January 10, 2017


Weaning and extubation are critical procedures in mechanically ventilated patients, as weaning failure and reintubation occur in up to 10-30% of cases and are associated with increased mortality. Several strategies have been developed to assess patients’ readiness and the optimal timing for extubation, while different tools have been addressed to prevent and treat post-extubation respiratory failure. 

While the uncontrolled use of pre-emptive noninvasive ventilation (NIV) in all extubated patients leads to delayed reintubation and increases mortality [1], it may be of benefit as a bridge to full spontaneous breathing in hypercapnic patients and in selected cohorts of hypoxemic subjects at high risk of weaning failure [2–5].

Heated and humidified high flow oxygen delivered through nasal cannula (HFNC) appears to be an optimal tool to administer oxygen to hypoxemic patients in the weaning phase[6]; accordingly, pre-emptive HFNC after, when compared to low-flow oxygen extubation in low-risk patients, has been shown to reduce the need for reintubation in a paper published by Hernandez et al.[7]. Recently, the same group reported the results of a multicentre non-inferiority randomised trial comparing the effects of NIV and HFNC after extubation in non-hypercapnic patients at high risk of weaning failure[8].

The authors successfully enrolled 604 patients (40% of whom had respiratory failure as admission cause), who underwent pre-emptive face-mask NIV or HFNC for 24 hours after extubation and, afterwards, low-flow oxygen.
The rate of the primary endpoint (crude reintubation within 72 hours) was not different between patients treated with NIV (19%) and HFNC (23%), nor different was the rate of reintubation due to post-extubation respiratory failure.  More patients experienced respiratory failure in the NIV group (50%) than in the HFNC group (27%). Time to reintubation was the main safety issue and was not different in the two groups.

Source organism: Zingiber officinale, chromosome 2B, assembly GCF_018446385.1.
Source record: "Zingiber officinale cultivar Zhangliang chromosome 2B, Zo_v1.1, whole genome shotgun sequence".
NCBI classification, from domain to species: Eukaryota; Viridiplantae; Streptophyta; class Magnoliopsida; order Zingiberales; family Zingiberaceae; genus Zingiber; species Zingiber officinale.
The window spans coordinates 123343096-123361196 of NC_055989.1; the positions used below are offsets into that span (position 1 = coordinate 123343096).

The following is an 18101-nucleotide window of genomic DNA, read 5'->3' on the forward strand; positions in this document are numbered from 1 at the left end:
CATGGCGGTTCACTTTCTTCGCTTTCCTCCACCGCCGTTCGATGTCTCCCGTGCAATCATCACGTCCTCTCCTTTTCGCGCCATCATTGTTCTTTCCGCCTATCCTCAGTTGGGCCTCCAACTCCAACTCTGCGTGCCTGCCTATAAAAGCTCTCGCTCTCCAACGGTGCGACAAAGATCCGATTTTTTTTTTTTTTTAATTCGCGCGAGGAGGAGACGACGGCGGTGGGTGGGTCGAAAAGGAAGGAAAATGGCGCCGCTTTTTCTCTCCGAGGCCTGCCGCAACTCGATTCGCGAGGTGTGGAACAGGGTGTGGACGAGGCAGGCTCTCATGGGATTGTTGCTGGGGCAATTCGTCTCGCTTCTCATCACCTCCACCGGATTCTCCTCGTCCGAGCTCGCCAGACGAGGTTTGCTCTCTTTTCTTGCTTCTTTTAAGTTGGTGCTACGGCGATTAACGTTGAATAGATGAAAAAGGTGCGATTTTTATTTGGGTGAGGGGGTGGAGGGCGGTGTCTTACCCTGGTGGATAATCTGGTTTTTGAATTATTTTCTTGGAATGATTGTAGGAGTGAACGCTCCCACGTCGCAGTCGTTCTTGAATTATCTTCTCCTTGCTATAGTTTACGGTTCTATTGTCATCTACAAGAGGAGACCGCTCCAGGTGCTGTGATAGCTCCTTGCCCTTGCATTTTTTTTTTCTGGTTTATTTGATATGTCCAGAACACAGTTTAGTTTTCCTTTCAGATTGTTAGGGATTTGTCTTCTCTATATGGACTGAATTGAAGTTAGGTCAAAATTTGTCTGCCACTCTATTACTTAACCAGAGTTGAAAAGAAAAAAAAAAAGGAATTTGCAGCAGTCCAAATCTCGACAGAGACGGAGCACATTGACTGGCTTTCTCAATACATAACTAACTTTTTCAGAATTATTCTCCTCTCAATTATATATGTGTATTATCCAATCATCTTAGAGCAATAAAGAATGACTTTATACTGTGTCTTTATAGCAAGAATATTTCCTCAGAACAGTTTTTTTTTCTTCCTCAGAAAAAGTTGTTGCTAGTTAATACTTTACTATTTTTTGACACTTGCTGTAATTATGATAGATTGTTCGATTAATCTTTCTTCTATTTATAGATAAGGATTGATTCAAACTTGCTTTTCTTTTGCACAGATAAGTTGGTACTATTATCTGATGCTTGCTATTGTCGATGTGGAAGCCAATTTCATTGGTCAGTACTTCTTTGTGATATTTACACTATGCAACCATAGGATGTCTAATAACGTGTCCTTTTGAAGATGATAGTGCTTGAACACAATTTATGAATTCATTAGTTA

As is well acknowledged by the authors, the rate of the primary endpoint in the NIV group was slightly higher than the one observed in previous studies with similar design[4, 5]. The short-term protocol (only 24 hours) and the avoidance of sedative use to enhance comfort during the treatment may have limited NIV efficacy and contributed to the higher incidence of respiratory failure during NIV. Indeed, comfort appears crucial for NIV success and up to 10% of patients may fail the treatment due to intolerance[9, 10]. In this sense, recent data seem to suggest a higher efficacy of helmet as compared to face mask interface in patients with acute hypoxemic respiratory failure[11], while we cannot know if such a difference between interfaces may exist after extubation too. Finally, some authors have hypothesised that pre-emptive NIV after extubation in hypoxemic patients could exert the most beneficial effects if combined with early extubation[3]. In this case, a conventional weaning approach was used in both groups, possibly mitigating any significant difference between treatments.